• The Dragonlance setting is home to the Gully Dwarves, whose accepted backstory is that they are the result of interbreeding between dwarves and gnomes. Gully Dwarves are incredibly stupid creatures, depicted as being totally incapable of counting higher than two. Those that can count higher than two tend to lick beer from tavern floors. They're generally not fondly remembered by modern audiences, since they're a "comic relief" race whose entire schtick is being a rather cruel one-note joke about the mentally impaired.
  • The aforementioned "Dwarves Deep" sourcebook states that dwarves are explicitly fertile with halflings and gnomes.
  • Ancient Forgotten Realms lore has hinted at the existence of elf/dwarf couples and even children, although they've never been discussed in great detail. The most we know is that they happened mostly in Ye Goode Olde Days of Ardeep and Earlann, or at least Myth Drannor. Which was named so after Drannor Whitethistle, who married the dwarf lady Konora Onyxhelm. Their kid Labrad became one of the first settlers in founding Cormanthor and apparently combined orderly hard-working side with wood-loving one, considering he's known as "the First Gardener". Another dwelf is known as a runecarver and archmage.
  • The "Stout" subrace of halflings has always been hinted as being the result of interbreeding between dwarves and halflings. Many fans reading between the lines presume that Tallfellows are the result of halflings interbreeding with elves.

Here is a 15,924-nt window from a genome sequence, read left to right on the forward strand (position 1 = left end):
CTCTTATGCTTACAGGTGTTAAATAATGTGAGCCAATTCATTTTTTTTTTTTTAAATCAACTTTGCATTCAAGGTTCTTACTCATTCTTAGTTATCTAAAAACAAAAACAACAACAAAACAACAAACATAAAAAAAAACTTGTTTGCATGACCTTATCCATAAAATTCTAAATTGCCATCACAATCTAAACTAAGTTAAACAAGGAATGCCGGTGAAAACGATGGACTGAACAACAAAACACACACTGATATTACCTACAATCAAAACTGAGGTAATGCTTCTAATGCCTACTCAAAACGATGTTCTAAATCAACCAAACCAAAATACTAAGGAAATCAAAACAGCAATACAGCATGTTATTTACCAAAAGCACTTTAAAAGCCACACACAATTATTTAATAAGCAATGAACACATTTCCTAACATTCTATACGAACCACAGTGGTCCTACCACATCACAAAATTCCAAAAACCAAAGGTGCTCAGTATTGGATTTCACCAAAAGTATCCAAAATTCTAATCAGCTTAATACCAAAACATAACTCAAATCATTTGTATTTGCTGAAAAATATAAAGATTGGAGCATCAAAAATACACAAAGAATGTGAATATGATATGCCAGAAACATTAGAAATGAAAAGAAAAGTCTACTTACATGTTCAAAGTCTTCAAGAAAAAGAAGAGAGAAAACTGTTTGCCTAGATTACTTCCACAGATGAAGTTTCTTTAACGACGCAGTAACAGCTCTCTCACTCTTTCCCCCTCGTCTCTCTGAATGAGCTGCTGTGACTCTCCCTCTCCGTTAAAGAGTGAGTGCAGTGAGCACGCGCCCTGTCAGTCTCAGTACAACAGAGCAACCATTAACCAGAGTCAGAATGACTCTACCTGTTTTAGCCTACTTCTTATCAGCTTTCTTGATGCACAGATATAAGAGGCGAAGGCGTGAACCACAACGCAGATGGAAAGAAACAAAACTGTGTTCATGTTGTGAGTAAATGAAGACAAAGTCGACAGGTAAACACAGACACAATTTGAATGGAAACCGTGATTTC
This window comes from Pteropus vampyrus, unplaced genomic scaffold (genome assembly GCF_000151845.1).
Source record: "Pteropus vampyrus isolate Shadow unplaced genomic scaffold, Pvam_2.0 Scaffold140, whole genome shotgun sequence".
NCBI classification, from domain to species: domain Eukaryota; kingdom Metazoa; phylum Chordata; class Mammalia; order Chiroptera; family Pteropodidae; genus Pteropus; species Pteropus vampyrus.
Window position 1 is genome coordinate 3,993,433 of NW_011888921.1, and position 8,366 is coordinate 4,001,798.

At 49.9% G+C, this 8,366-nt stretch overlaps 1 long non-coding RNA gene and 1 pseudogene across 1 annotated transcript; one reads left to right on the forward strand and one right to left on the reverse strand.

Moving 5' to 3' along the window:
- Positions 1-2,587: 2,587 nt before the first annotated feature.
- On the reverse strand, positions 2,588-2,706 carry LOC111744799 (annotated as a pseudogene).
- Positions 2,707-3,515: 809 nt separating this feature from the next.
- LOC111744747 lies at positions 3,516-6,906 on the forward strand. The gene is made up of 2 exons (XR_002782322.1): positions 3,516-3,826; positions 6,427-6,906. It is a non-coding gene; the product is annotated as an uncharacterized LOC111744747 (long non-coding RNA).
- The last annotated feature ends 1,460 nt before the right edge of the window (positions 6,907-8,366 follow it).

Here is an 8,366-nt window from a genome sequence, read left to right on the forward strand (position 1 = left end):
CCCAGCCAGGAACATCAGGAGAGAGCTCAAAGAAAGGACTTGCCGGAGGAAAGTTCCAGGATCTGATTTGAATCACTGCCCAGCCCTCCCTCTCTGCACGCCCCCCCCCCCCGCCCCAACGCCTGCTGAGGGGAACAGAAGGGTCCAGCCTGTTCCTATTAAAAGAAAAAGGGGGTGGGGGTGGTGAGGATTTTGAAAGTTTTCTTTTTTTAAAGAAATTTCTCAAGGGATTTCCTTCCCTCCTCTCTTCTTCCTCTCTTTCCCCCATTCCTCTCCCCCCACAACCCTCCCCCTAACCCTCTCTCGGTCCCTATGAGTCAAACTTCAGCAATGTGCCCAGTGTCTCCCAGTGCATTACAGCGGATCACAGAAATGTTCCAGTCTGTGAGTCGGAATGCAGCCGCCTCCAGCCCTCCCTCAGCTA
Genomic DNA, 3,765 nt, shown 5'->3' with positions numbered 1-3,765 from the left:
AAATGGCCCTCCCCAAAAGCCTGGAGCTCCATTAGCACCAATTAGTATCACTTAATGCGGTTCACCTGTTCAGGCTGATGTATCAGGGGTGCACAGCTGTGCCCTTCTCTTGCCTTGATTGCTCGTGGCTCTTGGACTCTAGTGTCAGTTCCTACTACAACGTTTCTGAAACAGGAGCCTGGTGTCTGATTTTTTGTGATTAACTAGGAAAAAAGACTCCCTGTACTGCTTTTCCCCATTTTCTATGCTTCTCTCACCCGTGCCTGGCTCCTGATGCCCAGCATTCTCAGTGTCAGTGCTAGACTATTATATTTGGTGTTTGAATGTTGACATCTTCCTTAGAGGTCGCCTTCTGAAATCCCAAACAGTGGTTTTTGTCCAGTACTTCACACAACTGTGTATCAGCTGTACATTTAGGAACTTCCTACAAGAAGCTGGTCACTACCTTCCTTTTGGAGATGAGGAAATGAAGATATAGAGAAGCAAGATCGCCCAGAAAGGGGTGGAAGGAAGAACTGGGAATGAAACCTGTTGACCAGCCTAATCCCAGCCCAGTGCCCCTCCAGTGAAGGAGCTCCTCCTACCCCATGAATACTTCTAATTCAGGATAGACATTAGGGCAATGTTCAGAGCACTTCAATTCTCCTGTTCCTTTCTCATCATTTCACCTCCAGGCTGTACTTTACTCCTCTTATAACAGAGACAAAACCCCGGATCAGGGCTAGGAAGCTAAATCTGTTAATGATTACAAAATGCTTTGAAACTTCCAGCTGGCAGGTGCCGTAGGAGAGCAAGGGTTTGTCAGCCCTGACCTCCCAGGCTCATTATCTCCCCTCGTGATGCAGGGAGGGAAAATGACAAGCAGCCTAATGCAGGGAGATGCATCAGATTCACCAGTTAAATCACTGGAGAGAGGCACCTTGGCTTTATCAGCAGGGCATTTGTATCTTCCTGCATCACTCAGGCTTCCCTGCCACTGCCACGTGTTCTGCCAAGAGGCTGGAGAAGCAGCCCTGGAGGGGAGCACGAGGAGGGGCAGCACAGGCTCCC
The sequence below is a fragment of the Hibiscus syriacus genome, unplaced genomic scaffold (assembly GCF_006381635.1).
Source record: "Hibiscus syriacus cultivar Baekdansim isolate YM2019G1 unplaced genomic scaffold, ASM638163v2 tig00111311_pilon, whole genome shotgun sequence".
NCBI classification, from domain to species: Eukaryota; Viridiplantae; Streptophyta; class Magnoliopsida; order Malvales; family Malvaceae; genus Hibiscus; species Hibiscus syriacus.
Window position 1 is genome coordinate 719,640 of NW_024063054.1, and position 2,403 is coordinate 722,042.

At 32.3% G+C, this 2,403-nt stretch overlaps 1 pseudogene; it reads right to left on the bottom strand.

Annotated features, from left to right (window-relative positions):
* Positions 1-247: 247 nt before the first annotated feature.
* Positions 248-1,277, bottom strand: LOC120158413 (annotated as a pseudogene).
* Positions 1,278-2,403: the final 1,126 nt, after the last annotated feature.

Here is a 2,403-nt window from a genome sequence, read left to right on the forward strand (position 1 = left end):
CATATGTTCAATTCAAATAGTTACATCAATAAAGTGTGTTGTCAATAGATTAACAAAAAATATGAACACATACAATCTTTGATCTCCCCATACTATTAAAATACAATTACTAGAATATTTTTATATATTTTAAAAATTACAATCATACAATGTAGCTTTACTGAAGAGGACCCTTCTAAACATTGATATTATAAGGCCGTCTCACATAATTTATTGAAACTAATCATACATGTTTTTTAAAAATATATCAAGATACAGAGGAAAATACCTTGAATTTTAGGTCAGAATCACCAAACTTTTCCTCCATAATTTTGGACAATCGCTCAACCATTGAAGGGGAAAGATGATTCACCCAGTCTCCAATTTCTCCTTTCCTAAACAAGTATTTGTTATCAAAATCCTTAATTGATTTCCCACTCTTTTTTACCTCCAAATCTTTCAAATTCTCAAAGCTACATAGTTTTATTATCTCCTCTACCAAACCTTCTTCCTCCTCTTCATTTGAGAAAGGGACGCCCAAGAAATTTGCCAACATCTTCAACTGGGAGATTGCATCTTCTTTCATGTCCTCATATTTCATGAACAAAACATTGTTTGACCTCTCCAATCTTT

• The Midnight setting is home to the Dwarrow (dwarf/gnome) and Elfling (elf/halfling) races.
  • A rather twisted, Mad Love version can be seen in the Book of Vile Darkness for edition 3.5, involving a masochistic, self-mutilating female medusa Cancer Mage named Siddal, and a male half-orc Vermin Lord named Gauderis. He is in love with her, though she isn't aware of his feelings, and his greatest wish is to be petrified by her gaze, something that he believes will be an ecstatic experience. The Body Horror of each just makes this relationship even more sick and twisted.
  • According to Dragon #385, human royals have been known to accept Glee-Born, dragonborn with a more jovial, fun-loving nature than is normal for their taciturn race, as courtesans. Dragonborn, by the by, are humanoid in form, but have four fingers and three toes to a hand/foot (all of which are tipped with big, but blunt, claws), have scales for skin, "dreadlocks" for hair (actually a specialized form of scale), blunt-muzzled reptilian heads, fin-like ears, and grow close to seven feet tall. And typically have physically proportions like dwarves... meaning that some dragonborn women are bigger and buffer than most human men. Of course, there are still relatively slender and feminine dragonborn, but still.